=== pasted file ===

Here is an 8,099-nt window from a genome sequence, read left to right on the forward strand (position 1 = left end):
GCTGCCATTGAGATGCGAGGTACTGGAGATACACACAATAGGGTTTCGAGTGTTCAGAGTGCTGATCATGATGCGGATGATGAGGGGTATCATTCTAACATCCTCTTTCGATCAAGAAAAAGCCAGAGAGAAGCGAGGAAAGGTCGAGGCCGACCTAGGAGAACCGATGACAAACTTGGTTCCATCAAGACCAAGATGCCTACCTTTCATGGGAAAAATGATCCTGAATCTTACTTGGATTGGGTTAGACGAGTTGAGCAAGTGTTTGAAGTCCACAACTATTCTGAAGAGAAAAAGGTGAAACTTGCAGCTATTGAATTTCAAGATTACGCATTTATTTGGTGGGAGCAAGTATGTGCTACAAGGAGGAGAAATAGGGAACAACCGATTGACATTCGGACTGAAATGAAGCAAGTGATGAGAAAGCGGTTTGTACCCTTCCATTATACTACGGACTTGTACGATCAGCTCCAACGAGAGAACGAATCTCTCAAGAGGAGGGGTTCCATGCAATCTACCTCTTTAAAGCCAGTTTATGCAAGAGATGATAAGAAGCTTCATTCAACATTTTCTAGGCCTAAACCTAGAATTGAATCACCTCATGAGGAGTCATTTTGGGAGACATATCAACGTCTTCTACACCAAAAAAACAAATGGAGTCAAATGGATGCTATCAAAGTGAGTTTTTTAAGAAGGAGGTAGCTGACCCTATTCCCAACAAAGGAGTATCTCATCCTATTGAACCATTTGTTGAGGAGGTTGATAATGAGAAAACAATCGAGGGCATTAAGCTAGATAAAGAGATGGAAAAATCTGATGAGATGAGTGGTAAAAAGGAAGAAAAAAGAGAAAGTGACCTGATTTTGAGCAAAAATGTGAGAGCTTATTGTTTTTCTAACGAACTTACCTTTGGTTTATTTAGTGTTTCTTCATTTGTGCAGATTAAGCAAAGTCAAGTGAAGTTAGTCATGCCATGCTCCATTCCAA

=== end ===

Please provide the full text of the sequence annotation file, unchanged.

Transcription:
Here is an 8,099-nt window from a genome sequence, read left to right on the forward strand (position 1 = left end):
GCTGCCATTGAGATGCGAGGTACTGGAGATACACACAATAGGGTTTCGAGTGTTCAGAGTGCTGATCATGATGCGGATGATGAGGGGTATCATTCTAACATCCTCTTTCGATCAAGAAAAAGCCAGAGAGAAGCGAGGAAAGGTCGAGGCCGACCTAGGAGAACCGATGACAAACTTGGTTCCATCAAGACCAAGATGCCTACCTTTCATGGGAAAAATGATCCTGAATCTTACTTGGATTGGGTTAGACGAGTTGAGCAAGTGTTTGAAGTCCACAACTATTCTGAAGAGAAAAAGGTGAAACTTGCAGCTATTGAATTTCAAGATTACGCATTTATTTGGTGGGAGCAAGTATGTGCTACAAGGAGGAGAAATAGGGAACAACCGATTGACATTCGGACTGAAATGAAGCAAGTGATGAGAAAGCGGTTTGTACCCTTCCATTATACTACGGACTTGTACGATCAGCTCCAACGAGAGAACGAATCTCTCAAGAGGAGGGGTTCCATGCAATCTACCTCTTTAAAGCCAGTTTATGCAAGAGATGATAAGAAGCTTCATTCAACATTTTCTAGGCCTAAACCTAGAATTGAATCACCTCATGAGGAGTCATTTTGGGAGACATATCAACGTCTTCTACACCAAAAAAACAAATGGAGTCAAATGGATGCTATCAAAGTGAGTTTTTTAAGAAGGAGGTAGCTGACCCTATTCCCAACAAAGGAGTATCTCATCCTATTGAACCATTTGTTGAGGAGGTTGATAATGAGAAAACAATCGAGGGCATTAAGCTAGATAAAGAGATGGAAAAATCTGATGAGATGAGTGGTAAAAAGGAAGAAAAAAGAGAAAGTGACCTGATTTTGAGCAAAAATGTGAGAGCTTATTGTTTTTCTAACGAACTTACCTTTGGTTTATTTAGTGTTTCTTCATTTGTGCAGATTAAGCAAAGTCAAGTGAAGTTAGTCATGCCATGCTCCATTCCAA